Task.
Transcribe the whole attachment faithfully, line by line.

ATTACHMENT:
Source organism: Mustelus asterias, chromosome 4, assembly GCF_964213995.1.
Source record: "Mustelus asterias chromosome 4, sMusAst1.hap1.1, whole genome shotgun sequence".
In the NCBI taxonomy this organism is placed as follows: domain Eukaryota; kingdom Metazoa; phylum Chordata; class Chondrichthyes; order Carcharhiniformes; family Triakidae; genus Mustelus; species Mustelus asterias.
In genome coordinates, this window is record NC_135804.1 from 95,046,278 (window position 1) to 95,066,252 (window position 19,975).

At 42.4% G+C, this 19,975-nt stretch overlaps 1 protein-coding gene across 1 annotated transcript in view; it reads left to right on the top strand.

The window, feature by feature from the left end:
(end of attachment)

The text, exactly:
Source organism: Mustelus asterias, chromosome 4, assembly GCF_964213995.1.
Source record: "Mustelus asterias chromosome 4, sMusAst1.hap1.1, whole genome shotgun sequence".
In the NCBI taxonomy this organism is placed as follows: domain Eukaryota; kingdom Metazoa; phylum Chordata; class Chondrichthyes; order Carcharhiniformes; family Triakidae; genus Mustelus; species Mustelus asterias.
In genome coordinates, this window is record NC_135804.1 from 95,046,278 (window position 1) to 95,066,252 (window position 19,975).

At 42.4% G+C, this 19,975-nt stretch overlaps 1 protein-coding gene across 1 annotated transcript in view; it reads left to right on the top strand.

The window, feature by feature from the left end: